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Mauser Ottoman Cavalry 1887

With the adoption of the Mauser model 1887 rifle and the new 9.5x60R cartridge, the Ottoman Empire placed an order for 50,000 carbines of the same caliber for the cavalry corps (Sipahi). Indeed, the Mauser 1887 infantry rifle is a bulky weapon and difficult to use for a rider. The Germans had the same problem with the Mauser 1871. For this, Mauser developed a shorter version of the model 1871 rifle, specially designed for cavalrymen as well as gunners. Same concept for the Yugoslav Mauser 1884 "Koka". Shortened rifle, different sight to accommodate the 11mm projectile which does not have as much time to build up pressure as in a long barrel.

The same idea was used to adapt the 1887 model for Ottoman riders.


Photographed in the Istanbul Military Museum, a Mauser Model 1887 cavalry rifle with the butt engraved. You may notice the angled bolt handle which will be better suited to carrying the rifle on a rider's back. Also, the typical cavalry Mauser mouthpiece that wraps around the muzzle and supports the sight. Other models of Ottoman cavalry will have the same type of mouthpiece (Mauser 1890 cavalry, Mauser 1905).

Our model presented in detail does not have its original walnut stock. The low production of these rifles and the tumultuous past of the Ottoman Empire only accentuated the rarity of these models. We can therefore only show you the mechanical part and the different markings.

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As for the 1887 infantry model, the cavalry variant has the side marking of the Mauser Oberndorf factory, namely: "Oberndorfda Mavzer silah fabrikasi: "Fabrique d´Armes Mauser à Oberndorf" year 1302 H or 1888  of the Gregorian calendar. Below is the serial number. All in Osmanli script (official imperial language). Our model has the production number 93. It is therefore probably an early production example.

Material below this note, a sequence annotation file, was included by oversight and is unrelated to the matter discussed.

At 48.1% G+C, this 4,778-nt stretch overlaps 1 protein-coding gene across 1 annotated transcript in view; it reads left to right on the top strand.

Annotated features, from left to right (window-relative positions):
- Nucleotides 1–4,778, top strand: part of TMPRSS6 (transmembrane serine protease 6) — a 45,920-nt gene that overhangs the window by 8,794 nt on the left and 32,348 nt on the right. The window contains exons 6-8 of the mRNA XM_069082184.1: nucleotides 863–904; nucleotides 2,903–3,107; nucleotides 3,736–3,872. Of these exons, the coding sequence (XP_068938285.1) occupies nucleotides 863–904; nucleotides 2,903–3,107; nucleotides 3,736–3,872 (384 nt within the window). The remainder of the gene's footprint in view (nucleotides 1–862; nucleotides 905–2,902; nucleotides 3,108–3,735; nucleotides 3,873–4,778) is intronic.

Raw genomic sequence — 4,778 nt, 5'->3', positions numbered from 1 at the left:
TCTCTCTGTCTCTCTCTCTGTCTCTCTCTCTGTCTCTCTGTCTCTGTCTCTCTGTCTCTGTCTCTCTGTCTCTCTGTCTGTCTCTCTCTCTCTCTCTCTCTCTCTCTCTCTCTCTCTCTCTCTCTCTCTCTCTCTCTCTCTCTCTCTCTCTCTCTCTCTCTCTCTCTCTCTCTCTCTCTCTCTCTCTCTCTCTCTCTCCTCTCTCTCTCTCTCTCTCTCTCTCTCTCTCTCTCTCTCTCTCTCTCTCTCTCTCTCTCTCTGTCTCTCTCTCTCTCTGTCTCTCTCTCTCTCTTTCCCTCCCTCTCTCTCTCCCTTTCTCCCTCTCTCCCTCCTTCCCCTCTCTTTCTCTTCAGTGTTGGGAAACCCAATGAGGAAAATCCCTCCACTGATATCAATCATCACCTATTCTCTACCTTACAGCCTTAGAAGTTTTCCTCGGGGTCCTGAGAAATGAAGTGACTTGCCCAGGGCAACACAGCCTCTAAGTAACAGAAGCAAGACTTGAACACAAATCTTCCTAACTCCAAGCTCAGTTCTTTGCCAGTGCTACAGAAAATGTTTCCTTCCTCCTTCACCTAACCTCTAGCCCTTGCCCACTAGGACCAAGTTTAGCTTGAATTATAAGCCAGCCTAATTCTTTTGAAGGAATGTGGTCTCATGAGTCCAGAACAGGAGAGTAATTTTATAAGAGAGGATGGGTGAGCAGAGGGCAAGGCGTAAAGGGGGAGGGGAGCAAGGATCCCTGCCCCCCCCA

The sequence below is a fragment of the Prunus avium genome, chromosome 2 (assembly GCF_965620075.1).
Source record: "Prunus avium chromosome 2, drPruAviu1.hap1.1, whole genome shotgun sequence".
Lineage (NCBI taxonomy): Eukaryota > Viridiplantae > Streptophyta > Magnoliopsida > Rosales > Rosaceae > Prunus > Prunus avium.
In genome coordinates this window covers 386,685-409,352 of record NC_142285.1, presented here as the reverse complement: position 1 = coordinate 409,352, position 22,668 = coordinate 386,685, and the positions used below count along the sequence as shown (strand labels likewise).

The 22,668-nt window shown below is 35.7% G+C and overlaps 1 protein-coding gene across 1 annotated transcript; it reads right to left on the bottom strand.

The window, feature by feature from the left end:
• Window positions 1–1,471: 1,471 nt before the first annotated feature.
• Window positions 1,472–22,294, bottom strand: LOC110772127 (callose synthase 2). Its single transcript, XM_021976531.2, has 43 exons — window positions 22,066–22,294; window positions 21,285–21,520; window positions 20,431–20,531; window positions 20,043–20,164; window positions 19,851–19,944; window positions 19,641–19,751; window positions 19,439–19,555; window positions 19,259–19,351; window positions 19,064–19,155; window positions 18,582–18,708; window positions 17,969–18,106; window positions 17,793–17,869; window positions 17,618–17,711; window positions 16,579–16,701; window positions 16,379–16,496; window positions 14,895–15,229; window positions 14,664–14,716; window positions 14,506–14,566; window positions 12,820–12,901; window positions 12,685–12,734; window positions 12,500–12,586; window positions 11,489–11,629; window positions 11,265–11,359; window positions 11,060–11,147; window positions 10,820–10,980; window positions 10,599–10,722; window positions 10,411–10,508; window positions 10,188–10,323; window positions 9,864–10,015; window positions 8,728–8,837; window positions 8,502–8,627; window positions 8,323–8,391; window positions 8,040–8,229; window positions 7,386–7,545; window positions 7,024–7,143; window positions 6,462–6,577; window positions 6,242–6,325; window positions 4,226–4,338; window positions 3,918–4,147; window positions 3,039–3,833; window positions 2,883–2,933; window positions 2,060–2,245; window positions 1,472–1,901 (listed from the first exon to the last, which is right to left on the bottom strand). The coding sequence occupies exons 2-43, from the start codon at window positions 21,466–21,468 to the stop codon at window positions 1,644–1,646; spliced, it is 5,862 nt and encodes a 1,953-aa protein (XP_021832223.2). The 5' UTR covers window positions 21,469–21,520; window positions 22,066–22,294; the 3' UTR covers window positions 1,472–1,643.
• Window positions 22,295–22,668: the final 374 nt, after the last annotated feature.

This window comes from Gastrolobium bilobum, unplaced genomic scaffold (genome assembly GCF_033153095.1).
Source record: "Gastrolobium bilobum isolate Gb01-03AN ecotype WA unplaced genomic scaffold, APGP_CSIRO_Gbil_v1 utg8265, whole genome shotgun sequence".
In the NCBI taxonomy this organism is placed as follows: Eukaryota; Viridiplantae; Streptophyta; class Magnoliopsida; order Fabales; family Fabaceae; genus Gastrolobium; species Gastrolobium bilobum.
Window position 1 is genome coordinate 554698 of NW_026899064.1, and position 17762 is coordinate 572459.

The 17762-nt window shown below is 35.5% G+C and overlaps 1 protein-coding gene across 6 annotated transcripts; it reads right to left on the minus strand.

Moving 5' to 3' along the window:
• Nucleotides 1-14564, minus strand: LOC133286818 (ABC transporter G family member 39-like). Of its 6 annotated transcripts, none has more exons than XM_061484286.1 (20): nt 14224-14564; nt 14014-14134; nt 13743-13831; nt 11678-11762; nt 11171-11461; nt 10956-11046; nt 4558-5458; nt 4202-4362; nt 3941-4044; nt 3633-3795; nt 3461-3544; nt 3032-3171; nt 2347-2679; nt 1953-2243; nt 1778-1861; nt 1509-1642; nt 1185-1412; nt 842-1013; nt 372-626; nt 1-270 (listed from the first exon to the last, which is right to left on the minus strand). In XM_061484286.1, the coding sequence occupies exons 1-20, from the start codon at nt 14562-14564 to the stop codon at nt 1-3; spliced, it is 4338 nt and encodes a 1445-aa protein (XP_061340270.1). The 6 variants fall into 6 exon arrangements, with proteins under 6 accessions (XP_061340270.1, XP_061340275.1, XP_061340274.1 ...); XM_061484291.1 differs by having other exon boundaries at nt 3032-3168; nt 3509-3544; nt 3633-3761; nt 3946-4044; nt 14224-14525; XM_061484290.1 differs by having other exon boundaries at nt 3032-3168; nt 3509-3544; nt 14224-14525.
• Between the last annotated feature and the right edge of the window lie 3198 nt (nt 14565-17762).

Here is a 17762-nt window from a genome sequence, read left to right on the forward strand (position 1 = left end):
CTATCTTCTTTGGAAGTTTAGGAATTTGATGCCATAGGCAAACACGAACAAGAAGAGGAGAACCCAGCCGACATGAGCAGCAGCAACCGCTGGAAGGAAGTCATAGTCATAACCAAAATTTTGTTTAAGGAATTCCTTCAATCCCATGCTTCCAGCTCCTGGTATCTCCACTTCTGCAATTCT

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The gun of the Mauser 1887 of cavalry being shortened (45 cm against 74cm for the  Mauser 1887 infantry), the ballistics of the 9.5x60r cartridge used in the two models are very different. Indeed, as stated above, the black powder of the calepined 9.5x60r cartridge has less time to ignite completely. This results in a loss of pressure and therefore a less tense trajectory than on the infantry model.

The rise of the cavalry model is graduated up to 1200 meters (متره marking) 

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The rear sight features two rapid fire sliders. One set at 300 meters, the other at 350. Surprising choice. Choosing two sliders with so little difference in distance probably demonstrates how much the 9.5mm bullet had to lose power with such a short barrel.

The breech lever, as on all cavalry models, is bent at 90° so as not to interfere with its wearer when the rifle is behind the rider's back. The magazine tube is also present. Our copy being incomplete, we are only allowed to estimate that it could contain around 5 cartridges. The kropatschek mechanism is identical to the infantry version.


Another peculiarity that seems to belong to the cavalry model only: the marking of the magazine button spring is different. It has not yet been impossible for us to understand this inscription "طوى". On the infantry model (photo below, a simple crescent is present).

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This completely atypical rifle is not common. the only other specimens that we could observe were presented at the military museum of Istanbul with an identification error on the cartouche of description (marked "Mauser 1891). It was not possible for us to find either photos of period equipping a soldier. Built in only 50,000 copies, these cavalry rifles were probably dispersed in different countries during the many battles of the empire. We will only have to find a stock and the specific parts to resuscitate our copy.

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